Patrick Gaskins, Senior Vice President of Corcentric Fleet Solutions, oversees both sales and operations for fleet offerings. Gaskins has grown the fleet services area by implementing an asset management database and a data-driven approach to providing clients with visibility into all areas of their fleet spend. He joined Corcentric in 2010, bringing over 30 years of experience as a financial services professional in the transportation industry.
AmeriQuest’s Patrick Gaskins explains the many factors that impact asset lifecycle analysis, including fuel costs, and recommends a more frequent examination of trade cycles when it comes to evaluating assets.
When you talk about asset trade cycles, fuel efficiency is typically one of the top considerations. As a result of recent gains in fuel economy, many fleets have started to base their trade cycles on fuel economy alone. And while fuel is the number one expense, it is not wise to set trade cycles based solely on that one factor. Fuel economy is only one of many factors that impact asset lifecycle analysis.
Other factors that should be considered when determining the proper trade cycle for fleet equipment include acquisition costs of new assets, interest rates, maintenance and repair costs, resale values, technological improvements, fuel costs, warranty programs and utilization.
For example, if interest rates skyrocket to 18%, fuel economy, maintenance and repair costs, and all other factors become less important. An 18% interest rate will greatly increase the cost of entry for new equipment, and the savings generated from all of the other factors must outweigh this increased cost to make replacing an old tractor cost-effective. This holds true for all of the various factors. Most recently, we have seen diesel prices fall, diminishing the push for alternative fuel vehicles. The low cost of fuel, in some cases, can weigh the equation towards a longer trade cycle because it diminishes the effect of an increase in fuel economy.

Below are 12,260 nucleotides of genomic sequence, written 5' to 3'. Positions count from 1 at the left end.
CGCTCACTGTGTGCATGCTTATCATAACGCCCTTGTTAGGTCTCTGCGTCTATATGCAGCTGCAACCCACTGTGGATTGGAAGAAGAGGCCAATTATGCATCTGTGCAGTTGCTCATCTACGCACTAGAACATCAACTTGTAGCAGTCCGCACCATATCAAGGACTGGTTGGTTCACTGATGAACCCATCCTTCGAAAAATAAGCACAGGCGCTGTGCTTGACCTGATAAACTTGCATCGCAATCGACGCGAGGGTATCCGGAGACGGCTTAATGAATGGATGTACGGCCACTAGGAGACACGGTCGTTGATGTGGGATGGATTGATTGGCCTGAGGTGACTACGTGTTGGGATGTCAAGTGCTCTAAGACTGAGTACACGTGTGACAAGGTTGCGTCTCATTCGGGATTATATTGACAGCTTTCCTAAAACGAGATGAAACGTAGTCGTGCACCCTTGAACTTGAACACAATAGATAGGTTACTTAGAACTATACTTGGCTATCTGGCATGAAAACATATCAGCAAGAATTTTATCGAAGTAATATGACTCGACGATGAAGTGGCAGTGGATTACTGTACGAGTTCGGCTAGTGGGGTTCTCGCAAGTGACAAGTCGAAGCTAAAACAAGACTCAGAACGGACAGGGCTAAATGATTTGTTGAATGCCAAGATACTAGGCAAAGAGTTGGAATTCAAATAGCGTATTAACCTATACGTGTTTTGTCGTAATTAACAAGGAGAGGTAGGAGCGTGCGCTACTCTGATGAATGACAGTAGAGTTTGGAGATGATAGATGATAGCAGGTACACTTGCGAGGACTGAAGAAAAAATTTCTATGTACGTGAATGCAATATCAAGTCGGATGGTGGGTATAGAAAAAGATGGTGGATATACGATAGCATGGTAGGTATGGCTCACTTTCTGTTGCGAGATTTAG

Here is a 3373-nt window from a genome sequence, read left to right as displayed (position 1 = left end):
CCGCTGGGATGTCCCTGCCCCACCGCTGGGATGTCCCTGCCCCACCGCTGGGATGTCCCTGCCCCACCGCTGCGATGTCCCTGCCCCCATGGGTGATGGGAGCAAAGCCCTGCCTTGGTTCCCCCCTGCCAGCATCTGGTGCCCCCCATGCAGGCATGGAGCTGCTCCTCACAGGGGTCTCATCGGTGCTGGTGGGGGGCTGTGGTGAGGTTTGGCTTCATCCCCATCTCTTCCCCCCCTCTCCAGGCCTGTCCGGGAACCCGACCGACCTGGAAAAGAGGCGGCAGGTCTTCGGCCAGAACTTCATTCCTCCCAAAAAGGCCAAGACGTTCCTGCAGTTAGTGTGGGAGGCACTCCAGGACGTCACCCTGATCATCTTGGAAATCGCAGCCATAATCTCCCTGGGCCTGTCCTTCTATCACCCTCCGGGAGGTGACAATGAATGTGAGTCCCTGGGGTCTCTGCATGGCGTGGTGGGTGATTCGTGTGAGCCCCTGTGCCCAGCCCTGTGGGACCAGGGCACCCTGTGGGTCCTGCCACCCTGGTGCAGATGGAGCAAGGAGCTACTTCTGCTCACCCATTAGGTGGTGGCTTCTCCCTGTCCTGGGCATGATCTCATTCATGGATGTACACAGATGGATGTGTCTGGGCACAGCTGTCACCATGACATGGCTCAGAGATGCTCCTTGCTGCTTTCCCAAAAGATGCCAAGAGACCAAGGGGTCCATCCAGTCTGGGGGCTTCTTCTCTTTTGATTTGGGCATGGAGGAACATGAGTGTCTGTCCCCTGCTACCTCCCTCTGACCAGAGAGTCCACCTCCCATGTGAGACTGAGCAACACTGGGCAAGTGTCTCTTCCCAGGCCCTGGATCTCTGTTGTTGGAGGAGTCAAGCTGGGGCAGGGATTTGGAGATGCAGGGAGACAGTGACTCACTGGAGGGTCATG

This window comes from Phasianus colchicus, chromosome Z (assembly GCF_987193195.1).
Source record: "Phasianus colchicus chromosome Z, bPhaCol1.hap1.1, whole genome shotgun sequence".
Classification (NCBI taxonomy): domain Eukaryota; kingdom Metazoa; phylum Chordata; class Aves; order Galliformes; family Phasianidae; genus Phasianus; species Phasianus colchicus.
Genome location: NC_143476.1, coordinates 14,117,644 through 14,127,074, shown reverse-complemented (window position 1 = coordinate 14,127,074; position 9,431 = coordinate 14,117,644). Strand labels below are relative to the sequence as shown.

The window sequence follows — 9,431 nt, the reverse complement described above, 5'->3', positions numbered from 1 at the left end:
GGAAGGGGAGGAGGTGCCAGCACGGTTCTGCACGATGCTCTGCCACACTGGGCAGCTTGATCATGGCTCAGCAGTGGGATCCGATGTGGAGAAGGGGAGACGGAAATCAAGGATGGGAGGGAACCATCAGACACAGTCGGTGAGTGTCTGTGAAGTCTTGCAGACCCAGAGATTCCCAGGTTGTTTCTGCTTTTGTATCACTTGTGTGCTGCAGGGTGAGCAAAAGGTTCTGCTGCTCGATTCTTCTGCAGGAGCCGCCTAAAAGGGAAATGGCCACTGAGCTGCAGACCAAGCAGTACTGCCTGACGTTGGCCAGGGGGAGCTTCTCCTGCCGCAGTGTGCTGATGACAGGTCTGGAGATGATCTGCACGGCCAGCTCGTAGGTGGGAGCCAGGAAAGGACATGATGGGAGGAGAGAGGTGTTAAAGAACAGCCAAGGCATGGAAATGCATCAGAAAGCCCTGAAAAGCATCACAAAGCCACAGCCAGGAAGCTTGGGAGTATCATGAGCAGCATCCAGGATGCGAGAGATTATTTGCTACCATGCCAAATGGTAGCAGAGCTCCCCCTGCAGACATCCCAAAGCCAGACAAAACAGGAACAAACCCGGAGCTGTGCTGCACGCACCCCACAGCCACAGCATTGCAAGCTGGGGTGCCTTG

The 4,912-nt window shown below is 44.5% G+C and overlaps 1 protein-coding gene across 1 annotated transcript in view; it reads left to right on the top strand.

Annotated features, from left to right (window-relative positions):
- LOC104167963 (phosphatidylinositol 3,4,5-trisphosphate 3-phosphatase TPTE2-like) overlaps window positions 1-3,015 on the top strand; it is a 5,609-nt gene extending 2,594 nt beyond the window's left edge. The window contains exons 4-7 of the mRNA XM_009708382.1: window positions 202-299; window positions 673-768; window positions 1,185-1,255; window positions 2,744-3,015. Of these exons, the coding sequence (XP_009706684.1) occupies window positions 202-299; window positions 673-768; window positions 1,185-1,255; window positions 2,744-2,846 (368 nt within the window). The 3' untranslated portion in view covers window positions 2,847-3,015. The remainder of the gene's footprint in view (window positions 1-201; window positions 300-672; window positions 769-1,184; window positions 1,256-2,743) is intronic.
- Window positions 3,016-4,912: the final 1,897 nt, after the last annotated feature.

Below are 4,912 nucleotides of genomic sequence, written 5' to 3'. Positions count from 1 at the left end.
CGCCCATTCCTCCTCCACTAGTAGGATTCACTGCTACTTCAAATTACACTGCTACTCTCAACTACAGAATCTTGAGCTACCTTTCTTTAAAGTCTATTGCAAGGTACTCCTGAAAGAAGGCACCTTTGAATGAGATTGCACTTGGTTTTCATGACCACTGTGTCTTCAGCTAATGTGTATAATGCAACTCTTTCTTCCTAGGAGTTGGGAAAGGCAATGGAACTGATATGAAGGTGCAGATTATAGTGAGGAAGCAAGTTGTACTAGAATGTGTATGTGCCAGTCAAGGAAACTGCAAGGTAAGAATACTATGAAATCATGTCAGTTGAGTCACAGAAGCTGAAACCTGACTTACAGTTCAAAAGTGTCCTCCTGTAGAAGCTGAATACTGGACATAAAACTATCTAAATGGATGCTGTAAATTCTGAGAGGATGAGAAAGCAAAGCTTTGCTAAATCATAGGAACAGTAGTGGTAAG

Consider this example as well: A manufacturer comes out with a truck that gets 12 miles to the gallon. Your initial reaction would be to replace every tractor in your fleet. But if all fleets did this, there would be a glut of trucks in the used truck market, which would seriously depress used truck values and have a negative impact on the cost benefit equation. This clearly shows why all of the various factors must be considered when evaluating trade cycles and individual tractor replacements.
Technological advancements targeted at improving fuel economy are not regulated solely to the tractor. The trailer plays a key rule in a vehicle’s fuel economy as well. In fact, the asset that will most likely have the greatest impact on fuel economy in the coming years is the trailer. Wind tunnel testing has repeatedly shown that no matter how aerodynamic manufacturers make the tractor, the trailer will continue to have a negative impact on the overall aerodynamic drag. This will add a new dynamic to the asset replacement decision-making process, as you determine whether to invest in tractors or trailers. If a fleet can increase fuel economy on an existing tractor by .5 MPG by running a more aerodynamic trailer, they have just extended the useful life of their tractor.
The goal when determining the proper trade cycle is to find the sweet spot of fuel economy, acquisition cost, used truck value, interest rates, maintenance and repair costs, specifications and more. Unfortunately, this is a moving target so you can’t just determine a trade cycle once and forget about it. In fact, reviewing trade cycles annually is probably not often enough. To ensure you are trading in your trucks at the perfect time, ongoing evaluation is necessary. By making minor course corrections, you will save a lot of money.
At AmeriQuest, we review trade cycles on a quarterly basis with our fleet customers. The model is truly dynamic and considers all of the variables in asset lifecycle analysis. It is important to remember that changes made during these quarterly reviews are not huge. We are not suggesting you go from a seven-year trade cycle to a five-year cycle and back to seven years. You are going to be looking at minor adjustments in many cases, and continually validating the effect of those changes to ensure you are achieving your cost-reduction goals.
Fuel economy is just one factor in the equation to determine the best trade cycle for your assets. To ensure you are trading your assets at the optimum point, make sure you include all the pertinent measurements and that you review your calculations on a regular basis.
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